Iraqi forces fighting ISIS slowed by roadside bombs
Saddam Hussein's hometown of Tikrit fell to ISIS last summer
Iraqi troops and Shia militias battled the Islamic State of Iraq and Syria (ISIS) Tuesday on the outskirts of militant-held Tikrit, unable to advance further on Saddam Hussein's hometown as roadside mines and suicide attacks slowed their progress.
On one eight-kilometre road alone, soldiers found some 100 mines and bombs scattered on the way to the strategic city on the Tigris River, Salahuddin deputy governor Ammar Hikmat said.
The discovery underlined how the battle likely will pivot on allied Iraqi forces' ability to counter such weapons, a mainstay of al-Qaeda in Iraq, the Islamic State group's predecessor, as it fought American forces following their 2003 invasion of the country.
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The bombs are "the main obstacle in the way of the attacking forces, which have to wait for bomb experts or to go around the area," Hikmat told The Associated Press. "And this costs time."
Extremists from ISIS, which holds both a third of Iraq and neighbouring Syria in its self-declared caliphate, have littered major roadways and routes with mines. Such mines allow the extremists to slow any ground advance and require painstaking clearing operations before troops can safely move through.
Suicide bombings also aid the militants in weakening Iraqi forces and have been used extensively in its failed campaign for the Syrian border town of Kobani. Already, a militant website affiliated with ISIS has said an American jihadi carried out a suicide attack with a truck bomb on the outskirts of nearby Samarra, targeting Iraqi forces and Shia militiamen. It identified him by the nom de guerre of Abu Dawoud al-Amriki without elaborating.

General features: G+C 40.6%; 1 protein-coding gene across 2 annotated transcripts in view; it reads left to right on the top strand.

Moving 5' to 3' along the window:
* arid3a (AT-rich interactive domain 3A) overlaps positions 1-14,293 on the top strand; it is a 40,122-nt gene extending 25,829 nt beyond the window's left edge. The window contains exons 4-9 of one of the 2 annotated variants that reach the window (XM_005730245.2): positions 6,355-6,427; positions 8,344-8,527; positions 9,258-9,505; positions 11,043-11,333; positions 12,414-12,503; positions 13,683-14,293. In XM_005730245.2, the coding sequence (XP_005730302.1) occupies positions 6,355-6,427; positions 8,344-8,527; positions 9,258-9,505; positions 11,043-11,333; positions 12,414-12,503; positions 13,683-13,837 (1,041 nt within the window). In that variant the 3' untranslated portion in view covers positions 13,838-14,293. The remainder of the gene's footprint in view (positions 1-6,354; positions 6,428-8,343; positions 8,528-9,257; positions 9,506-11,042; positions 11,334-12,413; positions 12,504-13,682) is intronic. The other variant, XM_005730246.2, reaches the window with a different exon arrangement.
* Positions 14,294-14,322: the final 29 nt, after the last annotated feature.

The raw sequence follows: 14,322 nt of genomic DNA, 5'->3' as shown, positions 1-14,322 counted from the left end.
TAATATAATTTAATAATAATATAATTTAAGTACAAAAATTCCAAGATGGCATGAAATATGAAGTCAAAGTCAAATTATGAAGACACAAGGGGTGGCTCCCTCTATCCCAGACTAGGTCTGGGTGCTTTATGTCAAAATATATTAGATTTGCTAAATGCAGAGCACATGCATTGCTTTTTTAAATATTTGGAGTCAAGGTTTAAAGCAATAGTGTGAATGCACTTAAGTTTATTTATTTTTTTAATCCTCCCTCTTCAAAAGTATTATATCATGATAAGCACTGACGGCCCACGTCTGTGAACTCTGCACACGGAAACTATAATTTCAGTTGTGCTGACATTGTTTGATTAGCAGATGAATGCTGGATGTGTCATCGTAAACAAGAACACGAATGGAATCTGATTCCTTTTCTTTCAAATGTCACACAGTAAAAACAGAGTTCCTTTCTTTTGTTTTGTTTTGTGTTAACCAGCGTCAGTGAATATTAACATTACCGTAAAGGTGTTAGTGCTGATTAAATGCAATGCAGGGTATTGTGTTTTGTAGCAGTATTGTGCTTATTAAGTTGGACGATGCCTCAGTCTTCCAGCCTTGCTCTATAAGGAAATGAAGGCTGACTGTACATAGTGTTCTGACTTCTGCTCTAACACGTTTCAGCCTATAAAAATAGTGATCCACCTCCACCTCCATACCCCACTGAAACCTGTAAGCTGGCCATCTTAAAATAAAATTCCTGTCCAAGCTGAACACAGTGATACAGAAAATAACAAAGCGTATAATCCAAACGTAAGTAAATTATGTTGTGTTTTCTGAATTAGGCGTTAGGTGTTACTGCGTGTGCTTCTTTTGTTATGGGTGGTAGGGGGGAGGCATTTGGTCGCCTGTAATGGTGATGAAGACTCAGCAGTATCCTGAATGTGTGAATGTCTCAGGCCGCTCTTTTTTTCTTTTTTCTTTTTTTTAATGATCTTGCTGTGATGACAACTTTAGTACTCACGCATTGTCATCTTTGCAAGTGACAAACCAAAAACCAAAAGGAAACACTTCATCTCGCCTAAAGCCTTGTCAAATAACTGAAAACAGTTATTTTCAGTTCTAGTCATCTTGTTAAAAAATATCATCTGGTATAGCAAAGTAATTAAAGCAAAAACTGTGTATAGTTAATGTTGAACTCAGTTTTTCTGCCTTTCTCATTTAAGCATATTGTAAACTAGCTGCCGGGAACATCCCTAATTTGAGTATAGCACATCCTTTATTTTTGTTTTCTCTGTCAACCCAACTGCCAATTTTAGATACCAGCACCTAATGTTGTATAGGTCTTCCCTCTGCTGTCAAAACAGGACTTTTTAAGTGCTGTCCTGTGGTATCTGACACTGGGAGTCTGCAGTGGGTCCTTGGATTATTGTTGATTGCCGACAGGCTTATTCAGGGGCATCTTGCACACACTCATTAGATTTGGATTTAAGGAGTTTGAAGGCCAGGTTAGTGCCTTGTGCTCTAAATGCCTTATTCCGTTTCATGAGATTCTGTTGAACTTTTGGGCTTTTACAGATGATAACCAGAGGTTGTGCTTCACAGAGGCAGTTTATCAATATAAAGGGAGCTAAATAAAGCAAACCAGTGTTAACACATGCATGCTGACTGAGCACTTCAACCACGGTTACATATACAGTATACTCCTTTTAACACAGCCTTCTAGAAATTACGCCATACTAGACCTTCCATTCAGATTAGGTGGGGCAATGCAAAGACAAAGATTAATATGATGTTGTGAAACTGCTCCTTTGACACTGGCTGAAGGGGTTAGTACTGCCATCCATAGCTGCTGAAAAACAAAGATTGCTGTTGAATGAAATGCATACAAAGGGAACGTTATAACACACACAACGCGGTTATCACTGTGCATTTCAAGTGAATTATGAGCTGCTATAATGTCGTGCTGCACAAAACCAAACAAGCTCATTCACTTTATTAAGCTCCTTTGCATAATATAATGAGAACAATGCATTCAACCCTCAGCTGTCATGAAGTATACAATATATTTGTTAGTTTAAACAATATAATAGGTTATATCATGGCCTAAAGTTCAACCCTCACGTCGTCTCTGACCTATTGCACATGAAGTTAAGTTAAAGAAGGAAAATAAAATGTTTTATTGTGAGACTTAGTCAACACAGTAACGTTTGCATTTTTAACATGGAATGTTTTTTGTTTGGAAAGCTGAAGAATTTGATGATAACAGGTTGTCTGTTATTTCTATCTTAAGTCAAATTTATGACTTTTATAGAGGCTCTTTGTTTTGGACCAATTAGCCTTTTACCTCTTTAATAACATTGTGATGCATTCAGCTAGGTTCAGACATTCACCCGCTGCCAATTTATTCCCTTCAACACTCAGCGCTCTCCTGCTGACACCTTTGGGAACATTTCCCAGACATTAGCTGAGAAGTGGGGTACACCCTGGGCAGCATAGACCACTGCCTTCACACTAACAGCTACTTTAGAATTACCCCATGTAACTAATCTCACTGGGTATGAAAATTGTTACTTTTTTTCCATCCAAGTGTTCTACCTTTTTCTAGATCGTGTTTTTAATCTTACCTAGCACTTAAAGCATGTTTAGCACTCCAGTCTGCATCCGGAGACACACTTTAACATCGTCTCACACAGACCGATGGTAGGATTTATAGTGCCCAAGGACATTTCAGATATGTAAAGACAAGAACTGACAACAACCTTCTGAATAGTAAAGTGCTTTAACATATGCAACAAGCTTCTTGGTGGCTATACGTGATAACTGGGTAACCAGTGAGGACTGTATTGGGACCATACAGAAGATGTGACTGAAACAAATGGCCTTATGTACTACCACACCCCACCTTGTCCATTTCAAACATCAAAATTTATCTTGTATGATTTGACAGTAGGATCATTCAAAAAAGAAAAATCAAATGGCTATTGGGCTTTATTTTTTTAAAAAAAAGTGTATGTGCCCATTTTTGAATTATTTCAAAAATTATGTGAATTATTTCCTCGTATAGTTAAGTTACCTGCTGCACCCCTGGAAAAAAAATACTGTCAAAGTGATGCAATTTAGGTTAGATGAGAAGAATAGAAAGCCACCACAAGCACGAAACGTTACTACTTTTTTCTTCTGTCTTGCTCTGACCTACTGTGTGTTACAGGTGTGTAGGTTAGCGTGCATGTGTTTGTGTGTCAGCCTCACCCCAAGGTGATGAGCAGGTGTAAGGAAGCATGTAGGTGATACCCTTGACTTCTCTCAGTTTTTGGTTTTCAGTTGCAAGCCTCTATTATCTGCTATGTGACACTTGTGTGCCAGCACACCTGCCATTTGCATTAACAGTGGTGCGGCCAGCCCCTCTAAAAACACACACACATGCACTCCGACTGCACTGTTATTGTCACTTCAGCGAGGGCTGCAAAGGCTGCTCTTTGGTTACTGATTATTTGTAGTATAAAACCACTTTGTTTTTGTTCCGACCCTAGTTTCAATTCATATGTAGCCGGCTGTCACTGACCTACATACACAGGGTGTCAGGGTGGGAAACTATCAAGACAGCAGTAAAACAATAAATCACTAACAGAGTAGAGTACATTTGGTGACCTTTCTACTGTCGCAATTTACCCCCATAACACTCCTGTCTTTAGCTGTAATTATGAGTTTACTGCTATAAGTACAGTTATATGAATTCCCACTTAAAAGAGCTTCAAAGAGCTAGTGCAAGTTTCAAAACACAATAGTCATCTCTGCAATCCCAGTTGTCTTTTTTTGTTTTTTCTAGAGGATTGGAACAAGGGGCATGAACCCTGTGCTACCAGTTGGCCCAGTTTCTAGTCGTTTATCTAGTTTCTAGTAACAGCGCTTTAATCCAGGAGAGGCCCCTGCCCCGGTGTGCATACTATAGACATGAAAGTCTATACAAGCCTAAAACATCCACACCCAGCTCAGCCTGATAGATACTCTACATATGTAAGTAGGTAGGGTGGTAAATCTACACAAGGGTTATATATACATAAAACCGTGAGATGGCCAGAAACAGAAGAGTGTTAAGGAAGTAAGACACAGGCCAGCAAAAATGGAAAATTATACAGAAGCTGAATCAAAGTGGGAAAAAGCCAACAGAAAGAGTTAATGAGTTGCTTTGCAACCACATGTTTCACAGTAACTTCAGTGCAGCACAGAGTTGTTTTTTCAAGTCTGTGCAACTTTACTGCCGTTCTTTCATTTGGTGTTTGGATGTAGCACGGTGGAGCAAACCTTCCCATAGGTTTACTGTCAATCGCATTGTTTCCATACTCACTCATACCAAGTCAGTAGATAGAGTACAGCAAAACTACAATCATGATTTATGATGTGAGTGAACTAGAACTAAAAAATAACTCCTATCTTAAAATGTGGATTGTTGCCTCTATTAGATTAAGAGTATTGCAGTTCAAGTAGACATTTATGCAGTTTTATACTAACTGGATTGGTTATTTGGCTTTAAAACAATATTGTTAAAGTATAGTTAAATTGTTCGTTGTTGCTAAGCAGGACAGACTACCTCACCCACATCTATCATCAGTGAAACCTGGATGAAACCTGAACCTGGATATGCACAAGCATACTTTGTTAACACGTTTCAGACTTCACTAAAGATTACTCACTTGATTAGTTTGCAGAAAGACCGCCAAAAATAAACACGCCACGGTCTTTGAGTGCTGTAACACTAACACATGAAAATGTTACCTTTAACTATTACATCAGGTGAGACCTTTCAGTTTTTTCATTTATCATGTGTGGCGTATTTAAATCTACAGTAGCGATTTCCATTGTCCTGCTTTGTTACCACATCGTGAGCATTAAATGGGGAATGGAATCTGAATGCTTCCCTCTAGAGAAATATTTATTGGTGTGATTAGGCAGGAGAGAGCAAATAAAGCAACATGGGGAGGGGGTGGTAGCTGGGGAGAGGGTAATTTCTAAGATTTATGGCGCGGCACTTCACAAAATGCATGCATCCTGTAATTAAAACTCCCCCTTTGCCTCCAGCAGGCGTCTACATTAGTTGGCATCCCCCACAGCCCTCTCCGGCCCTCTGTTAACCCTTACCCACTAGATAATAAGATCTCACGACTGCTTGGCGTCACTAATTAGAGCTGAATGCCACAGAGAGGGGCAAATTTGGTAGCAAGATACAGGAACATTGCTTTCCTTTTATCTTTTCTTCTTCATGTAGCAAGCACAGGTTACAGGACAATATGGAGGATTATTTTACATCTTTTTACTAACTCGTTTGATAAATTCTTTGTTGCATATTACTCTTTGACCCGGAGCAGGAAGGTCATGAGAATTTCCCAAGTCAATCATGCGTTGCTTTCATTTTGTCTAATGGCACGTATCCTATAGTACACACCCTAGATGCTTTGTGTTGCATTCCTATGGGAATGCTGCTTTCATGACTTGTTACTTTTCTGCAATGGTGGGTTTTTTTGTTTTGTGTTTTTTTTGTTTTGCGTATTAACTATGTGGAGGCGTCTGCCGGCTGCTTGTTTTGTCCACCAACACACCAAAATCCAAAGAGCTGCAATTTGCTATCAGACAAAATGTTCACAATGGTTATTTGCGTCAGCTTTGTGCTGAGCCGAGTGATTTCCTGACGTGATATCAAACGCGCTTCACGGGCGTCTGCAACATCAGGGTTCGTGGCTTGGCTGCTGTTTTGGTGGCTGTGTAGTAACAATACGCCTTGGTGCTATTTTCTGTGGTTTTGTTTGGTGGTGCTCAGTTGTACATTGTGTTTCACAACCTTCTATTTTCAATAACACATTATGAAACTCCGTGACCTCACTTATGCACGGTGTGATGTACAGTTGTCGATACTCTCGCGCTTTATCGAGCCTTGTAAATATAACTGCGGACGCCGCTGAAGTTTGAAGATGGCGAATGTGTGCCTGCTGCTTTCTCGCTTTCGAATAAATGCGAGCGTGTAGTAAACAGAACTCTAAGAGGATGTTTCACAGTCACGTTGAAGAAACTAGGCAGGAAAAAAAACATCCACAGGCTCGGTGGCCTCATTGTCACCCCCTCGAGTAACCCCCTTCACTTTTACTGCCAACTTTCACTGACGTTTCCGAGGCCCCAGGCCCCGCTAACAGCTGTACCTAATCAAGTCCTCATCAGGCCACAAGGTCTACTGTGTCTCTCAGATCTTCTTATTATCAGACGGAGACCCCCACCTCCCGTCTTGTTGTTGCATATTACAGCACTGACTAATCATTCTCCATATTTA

A suicide bomber also drove a military vehicle Tuesday afternoon into a checkpoint manned by government forces and Shia fighters south of Tikrit, killing four troops and wounding 12, a police officer and medical official said.
Tuesday marked the second day of the Iraqi advance on Tikrit, with its soldiers supported by Iranian-backed Shia militias and advisers, along with some Sunni tribal fighters who reject ISIS. Hikmat estimated the Iraqi force besieging Tikrit at some 25,000 people. Iran's semi-official Fars news agency has reported that Iranian Gen. Ghasem Soleimani, the commander of the country's elite Revolutionary Guard's Quds Force, was taking part in the offensive.
Brig. Gen. Saad Maan Ibrahim, an Interior Ministry spokesman, said explosive experts had disabled "so many bombs and car bombs."
"Tikrit has been besieged from three directions, from the north, west and south, but what has remained only from the eastern side," Ibrahim said. "The explosive experts were able to tackle so many bombs and car bombs."
Hikmat said the offensive had killed and wounded "dozens" of ISIS extremists, as attacking forces also have been killed. Authorities in Baghdad offered no immediate casualty figures.
Past attempts to retake Tikrit have failed, as Iraq struggles with a military that collapsed last summer during the ISIS militants' lightning offensive. The Tikrit operation is seen as a litmus test for the capability of Iraqi troops to dislodge the militants from major cities they conquered in the country's Sunni heartland.
Retaking Tikrit, the provincial capital of Salahuddin province some 130 kilometres north of Baghdad, would help Iraqi forces secure a major supply link for any future operation to capture Mosul, the country's second-largest city.
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On Monday, Iraqi and U.S. officials said the U.S.-led coalition was not involved in the Tikrit operation and had not been asked to carry out airstrikes. Overall, coalition airstrikes have killed more than 8,500 ISIS fighters since its campaign began in August, said Army Gen. Lloyd Austin, the commander of U.S. Central Command.
"The fact is that (the group) can no longer do what (it) did at the outset, which is to seize and to hold new territory," Austin said.
As the Tikrit battle rages, Iraq remains bitterly split between minority Sunnis, who were an important base of support for Saddam, and the Shia majority. Since Saddam was toppled and later executed, the Sunni minority has felt increasingly marginalized by the Shia-led government in Baghdad. In 2006, long-running tensions boiled over into sectarian violence that claimed tens of thousands of lives.
ISIS tapped into that Sunni resentment, though Prime Minister Haider al-Abadi, a Shia, has offered an amnesty for insurgents who abandon the extremists. His comments appeared to be targeting former members of Iraq's outlawed Baath party, loyalists of Saddam.